Allegations against me have put my life in danger, Kasrils tells court

Former intelligence minister says he has to behave the way he did pre-democracy

Allegations against me have put my life in danger, Kasrils tells court

23 August 2016

Pretoria - Former intelligence minister Ronnie Kasrils says since being called counter-revolutionary and an enemy of the state he has had to change his behavioural patterns to remain safe.

"I now have to behave the way I did pre-democracy. My life has been altered," Kasrils told the Pretoria High Court.

"I have to be careful about how I talk on the phone and the visits I'm making."

He told the court that false accusations made against him had put his life in danger and he had noticed that people were surveying him.

"There are signs of being surveyed. I'm not rushing to judgement or being paranoid to say it's a certain organisation doing this, but I have noticed this. There are no concrete facts, but suspicion is that I'm under surveillance," he said.

Kasrils is suing Umkhonto weSizwe Military Veterans Association (MKMVA) head Kebby Maphatsoe for R1m for defamation. Central to the case is President Jacob Zuma's rape trial.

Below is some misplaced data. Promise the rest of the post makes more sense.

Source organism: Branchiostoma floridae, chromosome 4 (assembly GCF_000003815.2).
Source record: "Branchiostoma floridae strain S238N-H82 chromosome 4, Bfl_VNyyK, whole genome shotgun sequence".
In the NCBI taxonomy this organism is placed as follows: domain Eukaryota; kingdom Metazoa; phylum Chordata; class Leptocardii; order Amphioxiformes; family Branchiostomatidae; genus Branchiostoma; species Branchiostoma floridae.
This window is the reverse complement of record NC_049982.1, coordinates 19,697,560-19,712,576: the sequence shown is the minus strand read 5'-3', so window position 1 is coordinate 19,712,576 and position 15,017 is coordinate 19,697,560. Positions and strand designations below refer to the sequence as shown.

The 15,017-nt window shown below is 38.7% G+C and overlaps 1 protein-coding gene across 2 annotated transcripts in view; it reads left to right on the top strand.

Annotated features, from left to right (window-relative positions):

At the time that the charges were laid against Zuma, Maphatsoe and other ANC officials maintained that Zuma was the victim of a "honey trap" - and that the woman was sent to seduce Zuma.

Credibility in question

Zuma was acquitted. He maintained afterwards that he was the victim of a plot.

In 2014, before the national elections, Kasrils and former deputy health minister Nozizwe Madlala-Routledge spearheaded a campaign called "Sidikiwe! Vukani Vote No!", in which they urged South Africans to vote for a minority party or spoil their ballots.

Maphatsoe spoke out against the campaign and reportedly said the plot against Zuma had come from the intelligence ministry. He said Kasrils, who was intelligence minister at that time, had "handpicked the woman who alleged Zuma had raped her".

He reportedly claimed that Kasrils had "sold out to foreign agencies" and was hostile to Umkhonto weSizwe operatives who had been dismissed from service.

Kasrils said that to be called a counter-revolutionary in left wing politics was the deepest insult one could make. He said that it had resulted in people questioning his credibility and that of his books.

"Being called an enemy of the people is on par with being counter-revolutionary. I moved my retirement home from Cape Town because my wife felt it was too vulnerable. As someone who is proud of my reputation, this has been very hurtful. There has been a negative impact. I earn my living on being invited to give talks relating to my writing. I have noted that in the last two years that has dried up," he said.

He told the court that he had received veiled threats, which he was taking seriously.

This article first appeared on News24, see here